Researchers have constructed the DNA from a 700,000 year old horse fossil from the far north west of Canada, which has challenged the accepted version of equine evolution.
Indeed, the widely accepted understanding of the horse's evolution is of a gradual increase in size from small forest-dwelling animals to the larger animals of today.
The fossil, found in the Klondike area of Yukon by University of Alberta researcher Duane Froese, raised questions about this version of events. Not only was the fossil considerably older than those commonly found in ice age deposits in the Yukon, Alaska and Siberia, it was also at least as large as many modern horses.
The layer of permafrost in which the fossil was found has been dated by the volcanic ashes it contained as originating about 700,000 years ago. This puts it among the oldest known ice in the northern hemisphere.
An international research team, led by Ludovic Orlando, and colleagues at the University of Copenhagen, Denmark, managed to extract fragments of ancient DNA from the fossil. After several years work, they succeeded in constructing a draft genome of the horse. This is by far the earliest genome sequence yet recorded. “Our data represent the oldest full genome sequence determined so far by almost an order of magnitude” they say in the report of their work, which is published in the journal Nature.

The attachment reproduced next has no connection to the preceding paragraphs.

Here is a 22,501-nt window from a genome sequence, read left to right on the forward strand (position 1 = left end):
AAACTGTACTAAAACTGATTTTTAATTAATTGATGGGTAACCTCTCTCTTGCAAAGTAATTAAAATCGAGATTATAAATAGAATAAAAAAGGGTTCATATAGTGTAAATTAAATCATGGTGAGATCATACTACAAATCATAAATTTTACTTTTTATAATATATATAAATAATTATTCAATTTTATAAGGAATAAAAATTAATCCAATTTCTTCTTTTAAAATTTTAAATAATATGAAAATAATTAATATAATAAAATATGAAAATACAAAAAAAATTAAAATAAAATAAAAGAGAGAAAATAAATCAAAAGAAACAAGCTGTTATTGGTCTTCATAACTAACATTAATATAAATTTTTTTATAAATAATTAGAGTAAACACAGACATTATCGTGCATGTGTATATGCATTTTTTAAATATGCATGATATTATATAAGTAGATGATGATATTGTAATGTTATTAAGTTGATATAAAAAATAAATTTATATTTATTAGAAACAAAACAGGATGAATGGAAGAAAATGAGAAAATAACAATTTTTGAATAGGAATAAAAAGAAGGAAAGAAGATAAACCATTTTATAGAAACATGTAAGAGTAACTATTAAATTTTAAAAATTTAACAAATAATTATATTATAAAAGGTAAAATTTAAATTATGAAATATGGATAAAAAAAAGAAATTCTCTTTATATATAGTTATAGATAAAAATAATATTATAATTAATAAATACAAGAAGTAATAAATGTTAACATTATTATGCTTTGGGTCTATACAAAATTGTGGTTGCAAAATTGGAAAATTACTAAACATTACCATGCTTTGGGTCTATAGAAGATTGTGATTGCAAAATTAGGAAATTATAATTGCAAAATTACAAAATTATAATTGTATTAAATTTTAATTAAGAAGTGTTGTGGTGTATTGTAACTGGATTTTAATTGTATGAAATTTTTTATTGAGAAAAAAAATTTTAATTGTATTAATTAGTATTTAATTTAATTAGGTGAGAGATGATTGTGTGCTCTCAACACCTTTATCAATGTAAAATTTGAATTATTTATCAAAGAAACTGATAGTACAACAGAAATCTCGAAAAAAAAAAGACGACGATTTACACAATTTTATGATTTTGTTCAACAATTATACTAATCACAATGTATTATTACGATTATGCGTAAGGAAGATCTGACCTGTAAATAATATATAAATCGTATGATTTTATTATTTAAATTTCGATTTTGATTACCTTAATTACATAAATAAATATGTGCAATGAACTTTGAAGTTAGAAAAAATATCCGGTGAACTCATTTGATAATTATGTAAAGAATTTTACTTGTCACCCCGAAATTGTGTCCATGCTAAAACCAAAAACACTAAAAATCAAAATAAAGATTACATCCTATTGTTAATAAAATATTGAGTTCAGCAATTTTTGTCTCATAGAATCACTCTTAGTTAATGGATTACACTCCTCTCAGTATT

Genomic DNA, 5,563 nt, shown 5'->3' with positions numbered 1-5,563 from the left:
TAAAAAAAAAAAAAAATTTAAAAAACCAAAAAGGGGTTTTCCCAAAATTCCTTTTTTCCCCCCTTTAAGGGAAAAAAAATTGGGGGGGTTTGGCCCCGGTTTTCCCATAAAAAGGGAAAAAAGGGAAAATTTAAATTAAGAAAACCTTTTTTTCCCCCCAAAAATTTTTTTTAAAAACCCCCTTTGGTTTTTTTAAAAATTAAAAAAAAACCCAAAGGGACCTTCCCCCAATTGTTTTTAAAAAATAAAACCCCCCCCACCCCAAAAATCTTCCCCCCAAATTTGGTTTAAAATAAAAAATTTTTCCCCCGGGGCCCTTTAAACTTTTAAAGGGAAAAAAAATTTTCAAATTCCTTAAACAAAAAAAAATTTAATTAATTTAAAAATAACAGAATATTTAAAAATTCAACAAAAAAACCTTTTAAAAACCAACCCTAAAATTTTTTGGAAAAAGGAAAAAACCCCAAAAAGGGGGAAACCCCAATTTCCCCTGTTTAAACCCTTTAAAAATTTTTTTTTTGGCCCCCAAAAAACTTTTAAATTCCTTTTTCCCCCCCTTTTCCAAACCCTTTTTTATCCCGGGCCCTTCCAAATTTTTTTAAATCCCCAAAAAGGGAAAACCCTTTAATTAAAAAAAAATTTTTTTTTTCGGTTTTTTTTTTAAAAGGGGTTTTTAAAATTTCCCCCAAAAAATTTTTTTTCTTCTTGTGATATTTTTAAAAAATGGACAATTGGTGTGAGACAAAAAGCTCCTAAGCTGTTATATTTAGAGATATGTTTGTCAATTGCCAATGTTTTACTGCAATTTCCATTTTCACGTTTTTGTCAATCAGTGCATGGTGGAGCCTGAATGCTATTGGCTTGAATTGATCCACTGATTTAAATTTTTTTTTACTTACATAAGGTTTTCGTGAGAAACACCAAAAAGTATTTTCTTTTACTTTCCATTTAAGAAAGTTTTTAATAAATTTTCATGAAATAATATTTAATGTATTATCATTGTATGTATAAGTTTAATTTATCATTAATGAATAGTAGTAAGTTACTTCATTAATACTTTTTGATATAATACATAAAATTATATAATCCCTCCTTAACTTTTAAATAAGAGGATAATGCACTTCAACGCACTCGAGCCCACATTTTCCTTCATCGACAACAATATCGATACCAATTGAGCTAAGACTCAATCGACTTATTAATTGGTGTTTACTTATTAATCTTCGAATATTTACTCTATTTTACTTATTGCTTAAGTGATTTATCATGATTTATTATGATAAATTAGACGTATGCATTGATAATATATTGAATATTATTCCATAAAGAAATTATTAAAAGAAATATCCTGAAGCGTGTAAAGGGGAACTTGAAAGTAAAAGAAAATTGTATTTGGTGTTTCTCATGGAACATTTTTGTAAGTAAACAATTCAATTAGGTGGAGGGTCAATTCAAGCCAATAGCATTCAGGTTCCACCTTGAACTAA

It is unlikely that the research would have been successful had the DNA not remained frozen over the past 700,000 years.
Having reconstructed the complete genome of the horse, the team compared it with DNA from a horse dating from the Late Pleistocene (about 43,000 years ago), and from five contemporary domestic horse breeds, a Przewalski's horse and a donkey.
By looking at differences between the DNA of the various horses, they could estimate the rate at which mutations occurred in the genetic code over time.
Analysis of differences between these genomes indicated the last common ancestor of all modern equids ( horses, zebras and donkeys ) would have lived about 4.0- 4.5 million years ago. This is about twice as far back than previously thought.
The results also indicated that Przewalski’s horse― an endangered subspecies native to the Mongolian steppes ― diverged from the lineage that gave rise to modern domesticated horses about 50,000 years ago.
More information at: equinescienceupdate.com